Finding the “yes”

Brinkmann’s work could be taken as a call for mindful behaviour, but he also believes that living in a largely secular society, with a YOLO (you only live once) mentality, forces people into anxious states as they desperately try to fit in all the options life has to offer.

Andrea Minter feels lucky her career was never an overwhelming choice. Minter is the co-owner of Victoria’s Russell Books — a literary treasure trove packed floor-to-ceiling with thousands of titles. Minter comes from a long line of booklovers who weren’t always judicious. It was Minter’s grandfather, Reg Russell, who started the bookstore in Montreal when his wife would no longer allow their home to be overrun with books. 

When Russell opened his first store in the 50s, filled with hand-picked titles, it quickly became a new-and-used trading hub for readers as fanatical as the bibliophile himself. Fast forward to today, and Russell’s Victoria store has expanded four times to meet its ever-growing selection and client base. Still, Minter says part of the magic of the store is finding that one special book amidst the masses. 

“There’s a real joy in this work, because all day long we’re surrounded by people finding the exact thing they were looking for, or discovering one they didn’t expect,” she says.  

One thing Minter has always been clear on was her own mission. From the time she was little, she knew she wanted to carry on the family store. She says having that singular focus has brought her a great deal of happiness in the work she’s doing today. 

Letting go of the rest 

Minter’s experience isn’t a common one, Brinkmann may argue, but he would agree that focus makes a big difference. 

“The problem is not so much that we are not always happy … but that we think we should be happy all the time, and constantly chase new ideas and concepts to make us more and more happy,” says Brinkmann. “We may even achieve some degree of momentary happiness, but it is amazing how soon we grow accustomed to it and find ourselves again yearning for more.”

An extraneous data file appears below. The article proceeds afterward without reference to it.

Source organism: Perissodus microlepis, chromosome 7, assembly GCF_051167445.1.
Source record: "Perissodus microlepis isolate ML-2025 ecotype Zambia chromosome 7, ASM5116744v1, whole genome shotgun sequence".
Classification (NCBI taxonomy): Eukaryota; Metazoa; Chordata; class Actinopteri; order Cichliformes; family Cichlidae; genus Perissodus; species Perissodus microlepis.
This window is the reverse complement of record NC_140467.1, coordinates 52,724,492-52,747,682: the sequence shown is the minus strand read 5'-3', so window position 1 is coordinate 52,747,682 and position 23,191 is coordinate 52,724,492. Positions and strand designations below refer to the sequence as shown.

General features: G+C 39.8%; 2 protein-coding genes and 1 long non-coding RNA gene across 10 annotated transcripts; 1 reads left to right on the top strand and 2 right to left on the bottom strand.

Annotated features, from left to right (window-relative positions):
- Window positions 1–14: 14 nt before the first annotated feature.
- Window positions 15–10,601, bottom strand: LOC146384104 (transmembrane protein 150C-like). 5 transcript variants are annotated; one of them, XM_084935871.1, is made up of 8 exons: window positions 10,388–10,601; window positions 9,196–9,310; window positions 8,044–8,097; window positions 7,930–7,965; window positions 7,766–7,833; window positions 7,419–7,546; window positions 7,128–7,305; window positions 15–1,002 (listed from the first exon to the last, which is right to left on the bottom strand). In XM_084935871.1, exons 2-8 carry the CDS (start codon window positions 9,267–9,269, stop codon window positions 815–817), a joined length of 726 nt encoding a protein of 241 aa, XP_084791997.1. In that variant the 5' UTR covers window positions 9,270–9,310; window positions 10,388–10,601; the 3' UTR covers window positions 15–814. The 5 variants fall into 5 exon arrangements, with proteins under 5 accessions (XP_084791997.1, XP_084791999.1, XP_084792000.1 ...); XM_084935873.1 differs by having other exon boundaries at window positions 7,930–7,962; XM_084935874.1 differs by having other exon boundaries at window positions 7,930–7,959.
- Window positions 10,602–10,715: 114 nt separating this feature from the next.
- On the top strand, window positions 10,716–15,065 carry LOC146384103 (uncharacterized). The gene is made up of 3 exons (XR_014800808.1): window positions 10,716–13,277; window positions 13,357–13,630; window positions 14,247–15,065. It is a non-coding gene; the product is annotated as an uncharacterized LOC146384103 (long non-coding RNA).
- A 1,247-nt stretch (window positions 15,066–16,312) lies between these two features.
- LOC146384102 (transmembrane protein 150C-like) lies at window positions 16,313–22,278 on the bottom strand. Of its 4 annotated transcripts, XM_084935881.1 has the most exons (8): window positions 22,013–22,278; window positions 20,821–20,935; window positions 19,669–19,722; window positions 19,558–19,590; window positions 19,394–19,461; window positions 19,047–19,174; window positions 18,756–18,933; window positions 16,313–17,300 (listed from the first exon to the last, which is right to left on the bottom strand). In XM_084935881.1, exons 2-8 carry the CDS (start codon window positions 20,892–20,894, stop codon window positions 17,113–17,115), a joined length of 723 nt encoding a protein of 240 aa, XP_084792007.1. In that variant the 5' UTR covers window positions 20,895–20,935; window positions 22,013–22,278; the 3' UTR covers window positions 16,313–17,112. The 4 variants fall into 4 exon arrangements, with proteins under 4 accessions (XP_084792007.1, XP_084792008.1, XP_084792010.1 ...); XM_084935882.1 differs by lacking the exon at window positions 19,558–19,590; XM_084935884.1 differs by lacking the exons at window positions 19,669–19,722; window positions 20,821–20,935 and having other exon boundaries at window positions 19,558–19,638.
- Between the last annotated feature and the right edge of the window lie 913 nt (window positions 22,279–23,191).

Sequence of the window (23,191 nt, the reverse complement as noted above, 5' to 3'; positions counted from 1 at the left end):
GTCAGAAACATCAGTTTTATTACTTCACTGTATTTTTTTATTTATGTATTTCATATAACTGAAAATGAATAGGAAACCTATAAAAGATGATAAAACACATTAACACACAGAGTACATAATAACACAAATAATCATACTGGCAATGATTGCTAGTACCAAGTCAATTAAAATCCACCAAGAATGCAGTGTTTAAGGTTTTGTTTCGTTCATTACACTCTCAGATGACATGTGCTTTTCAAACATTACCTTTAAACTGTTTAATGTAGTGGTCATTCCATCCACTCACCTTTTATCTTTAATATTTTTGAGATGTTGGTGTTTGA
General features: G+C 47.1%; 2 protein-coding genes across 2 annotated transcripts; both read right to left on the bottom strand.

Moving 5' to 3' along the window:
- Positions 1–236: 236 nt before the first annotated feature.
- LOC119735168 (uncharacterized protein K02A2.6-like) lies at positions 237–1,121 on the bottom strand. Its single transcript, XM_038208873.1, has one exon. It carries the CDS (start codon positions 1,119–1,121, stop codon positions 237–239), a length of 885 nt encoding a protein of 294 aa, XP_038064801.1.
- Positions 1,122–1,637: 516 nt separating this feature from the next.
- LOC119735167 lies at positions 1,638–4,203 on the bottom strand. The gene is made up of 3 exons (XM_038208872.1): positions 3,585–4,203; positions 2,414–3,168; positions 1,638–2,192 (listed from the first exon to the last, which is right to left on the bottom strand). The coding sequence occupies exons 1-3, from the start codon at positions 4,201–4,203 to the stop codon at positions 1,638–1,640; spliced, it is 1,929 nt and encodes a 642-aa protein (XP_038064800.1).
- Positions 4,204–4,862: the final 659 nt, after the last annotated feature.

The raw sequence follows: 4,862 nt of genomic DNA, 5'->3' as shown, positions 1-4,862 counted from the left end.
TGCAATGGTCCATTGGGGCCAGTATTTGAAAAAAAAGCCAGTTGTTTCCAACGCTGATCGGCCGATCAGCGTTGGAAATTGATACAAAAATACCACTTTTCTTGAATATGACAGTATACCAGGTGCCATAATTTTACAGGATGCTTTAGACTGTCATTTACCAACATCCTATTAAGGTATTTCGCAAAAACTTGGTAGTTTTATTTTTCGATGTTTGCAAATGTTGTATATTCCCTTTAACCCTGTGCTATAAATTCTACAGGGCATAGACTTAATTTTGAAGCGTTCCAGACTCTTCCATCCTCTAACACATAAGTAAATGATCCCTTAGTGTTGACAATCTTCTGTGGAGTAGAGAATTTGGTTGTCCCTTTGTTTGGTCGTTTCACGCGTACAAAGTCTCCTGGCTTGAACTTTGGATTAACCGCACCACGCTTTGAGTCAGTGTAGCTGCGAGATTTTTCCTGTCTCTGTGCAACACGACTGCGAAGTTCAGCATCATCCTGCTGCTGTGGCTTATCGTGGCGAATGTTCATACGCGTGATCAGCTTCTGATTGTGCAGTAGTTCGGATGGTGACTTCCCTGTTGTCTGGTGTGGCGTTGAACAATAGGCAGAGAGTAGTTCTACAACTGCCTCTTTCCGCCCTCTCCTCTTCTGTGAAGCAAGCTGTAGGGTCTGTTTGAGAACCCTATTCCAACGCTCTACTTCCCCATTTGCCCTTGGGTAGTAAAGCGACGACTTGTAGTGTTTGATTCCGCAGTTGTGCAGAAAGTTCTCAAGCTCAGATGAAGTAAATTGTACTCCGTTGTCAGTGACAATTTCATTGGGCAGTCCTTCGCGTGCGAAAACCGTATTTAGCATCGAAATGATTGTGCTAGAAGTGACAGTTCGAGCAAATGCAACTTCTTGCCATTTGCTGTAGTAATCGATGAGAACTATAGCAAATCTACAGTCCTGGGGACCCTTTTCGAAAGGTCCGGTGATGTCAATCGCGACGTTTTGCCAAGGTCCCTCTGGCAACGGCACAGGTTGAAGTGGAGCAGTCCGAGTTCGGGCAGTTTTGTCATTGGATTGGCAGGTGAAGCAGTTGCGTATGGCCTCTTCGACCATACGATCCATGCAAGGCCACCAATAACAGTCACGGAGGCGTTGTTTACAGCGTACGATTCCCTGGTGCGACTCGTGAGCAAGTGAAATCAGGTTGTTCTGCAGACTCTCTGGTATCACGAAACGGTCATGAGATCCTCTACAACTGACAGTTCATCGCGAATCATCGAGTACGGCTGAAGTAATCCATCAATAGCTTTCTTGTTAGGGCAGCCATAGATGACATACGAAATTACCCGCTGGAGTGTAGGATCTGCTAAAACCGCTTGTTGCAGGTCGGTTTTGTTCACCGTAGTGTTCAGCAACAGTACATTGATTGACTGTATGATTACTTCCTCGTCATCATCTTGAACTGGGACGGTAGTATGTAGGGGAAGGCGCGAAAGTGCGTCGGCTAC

In his research, he looked into something psychology scientists have described as “hedonic adaptation” — or “the hedonic treadmill” — an experience where people get so used to good and bad things, they gradually cease to consider them good or bad. In other words, we’ve slowly lost focus on what a normal level of life achievement may look like because we’re constantly bombarded with ideals of overachievement: We strive to be the best in a culture that idolizes success.

So how can we step off the treadmill? Schnurr says tuning into our bodies and the intuitive messages they send us is an important first step. 

“We’ve fallen into a culture of overwork, and I think many people are approaching max capacity — which can show up as fatigue, overwhelm, anxiety, immune issues,” says Schnurr. “In order to heal, we need to bring our bodies from an activated, sympathetic (stressed) state to a parasympathetic state: our rest, relax response. That comes from doing less.”

Brinkmann believes that experiencing JOMO requires disciplining our wills. To do that, he pulled tips from fellow psychologist Barry Schwartz who, like Brinkmann, believes in the power of discernment. 

He suggests the following practices for strengthening willpower: 

• Decide when to make a choice (not everything needs to be debated).

• Convince yourself the idea that “only the best is good enough” is nonsense.

• Make your decision irreversible (commit, and let that be that).

• Practice gratitude. 

• Expect to be hooked (there will always be things to sway you).

• Resist the urge to compare. 

• Learn to live with limitations.

Of course, these principals aren’t easy, but the side effect is worth it for people like Sherwood. 

“A question I’ve been asking is, ‘How do we show up authentically?’ To me, that means being really honest with yourself and detangling what’s actually important from what’s just filling up your time,” she says. 

“Maybe we don’t have to get groceries or run all those errands today. If my true goal is to have energy and feel happy, maybe all I need to do is take the pressure off.” 

This article is from the January/February 2020 issue of YAM.